I'm now in my early 50s. I started writing again as a way of exploring the world, and feel that over the last 2 years I have really grown as a writer. By day I work with children and young people with mental health difficulties. I juggle my own two children, my work, my writing practice, generally managing to keep all the balls up in the air.
Everything changes: the Good Queen becomes the Wicked Witch. The grey wolf gobbles up the moon, the moon destroys the wolf. Take one step sideways and the monster is a frightened child. We, who are dazzled by the sun, are scared of shadows. We forgive ourselves, condemn ourselves, spiralling round the truth, walking the labyrinth, flickering between light and dark. Nothing is distinct – stars sparkle in the night, and clouds cast shadows on the corn field.
New Year doesn’t make sense to me. It’s the middle of winter – I want to hibernate, not make resolutions about eating kale and cutting down on cake.
For me, September is the new year. A time to pick myself up after a lazy summer. A time for new shoes, new notebooks,new agendas. A time for walking briskly. That slight edge in the mornings wakes me up, energises me. I’m ready to sharpen my pencils and get to work.
Alone in her saffron coloured kitchen she mixes up sugary dreams for us all: ginger-bread horses with lemony manes, cinnamon soldiers with peppermint canes. and the sweet sticky scents roll out, down the hall, and we smile at the smell of her witching.
A spicy poem for dVerse tonight, where Merril is hosting. I’m having fun with this sestain form at the moment.
This is something like redemption – this bright shattering and shimmering. Each bird is something like an angel, and together they are light carved into feather, light made into storm, or wind-caught wave. Light stirred, made into something solid. Living light.
An ekphrastic poem inspired by this wonderful image by Lee Madgwick. I’m hosting at dVerse tonight, and there are more images and links to poems to inspire you there.
On the screen, tiny people walk to and fro along winding paths. A girl in pink pauses by the lake. A dog runs after a ball.
I’d like to be there. I’d like to sit under the cherry tree; to dig my fingers into the rich earth. I’d like, too, to plant the sweet alyssum that smells like honey and peace; to pick the roses that smell of home; hear a robin singing.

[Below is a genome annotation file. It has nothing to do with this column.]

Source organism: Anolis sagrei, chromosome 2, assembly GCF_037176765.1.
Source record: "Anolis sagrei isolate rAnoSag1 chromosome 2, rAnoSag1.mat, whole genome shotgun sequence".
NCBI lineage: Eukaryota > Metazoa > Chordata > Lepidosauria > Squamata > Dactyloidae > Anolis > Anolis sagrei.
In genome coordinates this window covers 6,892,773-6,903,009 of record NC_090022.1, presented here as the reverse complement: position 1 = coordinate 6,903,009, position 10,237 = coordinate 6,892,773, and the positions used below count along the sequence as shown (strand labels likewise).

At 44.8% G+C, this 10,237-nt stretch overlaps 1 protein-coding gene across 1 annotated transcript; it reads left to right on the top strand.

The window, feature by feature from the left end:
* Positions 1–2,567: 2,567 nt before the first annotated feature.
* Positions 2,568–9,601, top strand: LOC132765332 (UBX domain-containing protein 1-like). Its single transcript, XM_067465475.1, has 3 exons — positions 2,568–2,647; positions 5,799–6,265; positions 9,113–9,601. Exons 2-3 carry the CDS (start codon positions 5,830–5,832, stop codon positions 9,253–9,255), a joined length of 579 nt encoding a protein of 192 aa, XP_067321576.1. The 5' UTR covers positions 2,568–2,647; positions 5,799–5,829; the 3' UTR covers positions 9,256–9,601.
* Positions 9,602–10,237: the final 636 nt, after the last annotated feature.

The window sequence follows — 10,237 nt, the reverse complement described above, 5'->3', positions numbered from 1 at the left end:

I can’t, of course. I can only watch. The simulation’s different every time. Tomorrow the girl in pink may bring a kite. A child may place a toy boat on the pond. A different dog may sniff a tree trunk. I watch every day, remembering the time when we took all this for granted – grass, flowers, the sound of birds, the smell of alyssum. The time before we lost it all.
A piece of prosery for Sanaa at dVerse: 144 words of flash fiction, incorporating a quotation from a poem. Tonight Sanaa’s given us a line by Katherine Reigel: I’d like, too, to plant the sweet alyssum that smells like honey and peace
Welcome to a brand new feature. I’m fascinated by how people write, and so I decided to ask them, starting with Matt Smith, who is sharing the background to his poem Abyss. Over to Matt:
Sarah, thank you for this opportunity to discuss a poem that will be in my second collection of poetry and prose, The Keeper of Aeons, to be published by Broken Spine Arts. I’m going to take this opportunity to discuss a poem called ‘Abyss’, which was originally published by Anti-Heroin Chic in 2021 (thanks James Diaz – poetry editor).
When I started to write ‘Abyss’, I imagined a human figure positioned in a cathedral-like structure, suspended in space. No earth below, no cloudy or blue sky around, just an open cathedral, surrounded by stars far, far away. The human figure holds a flickering flame in the draughty vault of the cathedral. They realise that any way they face is infinite and sense the tremendous speed of light bursting through the darkness of space. At the end of the poem, they ascend to the altar and unexpectedly dive through the cathedral window, plunging with the shattered glass like a dolphin.
For me, there is the implication of choosing not to stay at that central point in the darkness of that cathedral but to break out, to travel through infinity, to submit to it and to reach for freedom. This poem could suggest many things but, ultimately, this is down to reader-response. It is a poem that strives to be strange, uncanny, full of mystery.